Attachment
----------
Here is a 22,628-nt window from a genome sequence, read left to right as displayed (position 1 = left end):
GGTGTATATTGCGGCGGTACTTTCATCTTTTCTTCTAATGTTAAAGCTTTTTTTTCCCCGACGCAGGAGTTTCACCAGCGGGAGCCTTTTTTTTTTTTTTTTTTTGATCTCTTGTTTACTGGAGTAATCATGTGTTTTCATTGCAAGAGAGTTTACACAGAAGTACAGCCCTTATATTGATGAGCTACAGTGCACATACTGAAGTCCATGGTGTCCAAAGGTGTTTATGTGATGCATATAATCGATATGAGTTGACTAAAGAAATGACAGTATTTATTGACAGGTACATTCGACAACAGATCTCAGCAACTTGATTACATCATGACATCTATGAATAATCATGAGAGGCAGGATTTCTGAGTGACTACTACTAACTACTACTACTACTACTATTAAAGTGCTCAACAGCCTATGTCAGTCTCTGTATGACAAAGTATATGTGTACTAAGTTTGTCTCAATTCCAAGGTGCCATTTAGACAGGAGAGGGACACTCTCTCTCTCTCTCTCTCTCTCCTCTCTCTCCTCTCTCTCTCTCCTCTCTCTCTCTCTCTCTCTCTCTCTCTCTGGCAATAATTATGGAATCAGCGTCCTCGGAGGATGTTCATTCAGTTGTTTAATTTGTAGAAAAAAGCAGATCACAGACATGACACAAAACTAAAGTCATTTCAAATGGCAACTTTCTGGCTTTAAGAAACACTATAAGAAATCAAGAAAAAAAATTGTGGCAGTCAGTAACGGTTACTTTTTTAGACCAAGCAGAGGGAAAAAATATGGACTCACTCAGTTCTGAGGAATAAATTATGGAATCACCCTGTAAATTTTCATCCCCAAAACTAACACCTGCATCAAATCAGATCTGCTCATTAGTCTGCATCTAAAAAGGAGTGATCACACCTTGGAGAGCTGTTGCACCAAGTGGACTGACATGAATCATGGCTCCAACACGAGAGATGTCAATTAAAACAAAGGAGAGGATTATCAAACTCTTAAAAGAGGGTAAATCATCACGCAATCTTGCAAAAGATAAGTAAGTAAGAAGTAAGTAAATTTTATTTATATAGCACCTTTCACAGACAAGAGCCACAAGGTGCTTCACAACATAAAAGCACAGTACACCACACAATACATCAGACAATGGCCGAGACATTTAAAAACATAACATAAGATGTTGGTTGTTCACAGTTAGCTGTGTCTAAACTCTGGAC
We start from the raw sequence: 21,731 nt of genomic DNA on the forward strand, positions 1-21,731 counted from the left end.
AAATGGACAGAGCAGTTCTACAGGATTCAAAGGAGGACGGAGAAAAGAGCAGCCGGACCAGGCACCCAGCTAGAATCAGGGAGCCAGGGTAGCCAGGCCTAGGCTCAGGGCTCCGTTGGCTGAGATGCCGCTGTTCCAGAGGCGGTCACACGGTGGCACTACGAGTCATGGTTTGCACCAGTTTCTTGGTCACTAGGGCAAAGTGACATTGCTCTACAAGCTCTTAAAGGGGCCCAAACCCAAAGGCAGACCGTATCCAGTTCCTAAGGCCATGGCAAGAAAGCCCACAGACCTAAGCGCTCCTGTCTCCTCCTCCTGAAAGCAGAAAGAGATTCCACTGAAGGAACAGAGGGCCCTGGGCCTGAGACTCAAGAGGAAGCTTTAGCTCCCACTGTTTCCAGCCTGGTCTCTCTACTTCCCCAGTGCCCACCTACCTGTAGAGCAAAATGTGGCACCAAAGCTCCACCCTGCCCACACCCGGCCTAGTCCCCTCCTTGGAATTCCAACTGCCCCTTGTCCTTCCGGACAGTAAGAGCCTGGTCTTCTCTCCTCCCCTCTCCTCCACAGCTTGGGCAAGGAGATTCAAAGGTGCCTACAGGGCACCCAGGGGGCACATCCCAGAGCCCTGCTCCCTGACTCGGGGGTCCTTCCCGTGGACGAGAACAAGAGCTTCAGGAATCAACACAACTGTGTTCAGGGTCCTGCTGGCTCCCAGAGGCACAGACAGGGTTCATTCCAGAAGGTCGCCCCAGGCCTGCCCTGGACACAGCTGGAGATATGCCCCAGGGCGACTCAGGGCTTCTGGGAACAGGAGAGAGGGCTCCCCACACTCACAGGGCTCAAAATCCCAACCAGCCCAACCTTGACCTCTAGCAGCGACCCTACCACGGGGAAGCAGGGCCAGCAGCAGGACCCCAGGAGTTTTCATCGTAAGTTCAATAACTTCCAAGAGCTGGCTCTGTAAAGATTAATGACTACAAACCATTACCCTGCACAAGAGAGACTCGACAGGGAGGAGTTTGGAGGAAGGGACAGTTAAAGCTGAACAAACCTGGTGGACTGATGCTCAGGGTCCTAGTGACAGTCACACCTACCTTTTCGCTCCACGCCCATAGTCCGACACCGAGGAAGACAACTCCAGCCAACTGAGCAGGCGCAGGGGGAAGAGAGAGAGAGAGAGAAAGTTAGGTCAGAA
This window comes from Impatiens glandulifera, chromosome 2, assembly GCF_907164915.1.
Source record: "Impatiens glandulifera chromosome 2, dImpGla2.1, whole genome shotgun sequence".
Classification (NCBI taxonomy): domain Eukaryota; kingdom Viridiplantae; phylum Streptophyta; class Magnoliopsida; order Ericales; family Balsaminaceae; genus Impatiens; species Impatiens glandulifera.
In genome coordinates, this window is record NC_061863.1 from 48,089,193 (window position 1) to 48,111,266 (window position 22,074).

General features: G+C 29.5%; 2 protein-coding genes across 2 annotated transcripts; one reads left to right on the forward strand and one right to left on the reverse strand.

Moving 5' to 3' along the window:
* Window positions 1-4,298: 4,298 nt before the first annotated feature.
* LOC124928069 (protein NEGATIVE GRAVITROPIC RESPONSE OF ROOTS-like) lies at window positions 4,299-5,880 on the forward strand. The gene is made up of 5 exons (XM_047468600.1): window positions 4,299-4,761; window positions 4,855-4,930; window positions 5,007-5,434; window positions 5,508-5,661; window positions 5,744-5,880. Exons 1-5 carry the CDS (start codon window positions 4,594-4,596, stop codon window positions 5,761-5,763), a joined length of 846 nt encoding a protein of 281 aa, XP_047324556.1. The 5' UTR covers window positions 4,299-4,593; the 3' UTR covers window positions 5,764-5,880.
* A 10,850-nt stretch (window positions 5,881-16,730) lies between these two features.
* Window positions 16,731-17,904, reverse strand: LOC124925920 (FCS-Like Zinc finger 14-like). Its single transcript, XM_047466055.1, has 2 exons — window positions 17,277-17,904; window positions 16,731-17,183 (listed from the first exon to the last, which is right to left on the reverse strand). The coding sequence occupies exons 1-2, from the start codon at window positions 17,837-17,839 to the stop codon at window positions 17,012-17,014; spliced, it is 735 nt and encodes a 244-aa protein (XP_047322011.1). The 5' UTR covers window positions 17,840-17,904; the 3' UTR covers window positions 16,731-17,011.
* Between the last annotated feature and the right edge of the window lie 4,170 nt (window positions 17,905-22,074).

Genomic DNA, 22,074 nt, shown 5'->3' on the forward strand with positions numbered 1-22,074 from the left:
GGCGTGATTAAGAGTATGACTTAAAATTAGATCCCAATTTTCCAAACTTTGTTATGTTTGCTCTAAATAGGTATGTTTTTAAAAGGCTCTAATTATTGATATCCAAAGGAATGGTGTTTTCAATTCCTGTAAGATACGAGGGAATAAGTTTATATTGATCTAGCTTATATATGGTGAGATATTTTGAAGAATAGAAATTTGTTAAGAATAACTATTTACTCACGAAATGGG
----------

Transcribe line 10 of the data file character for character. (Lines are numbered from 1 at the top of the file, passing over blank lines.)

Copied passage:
Moving 5' to 3' along the window: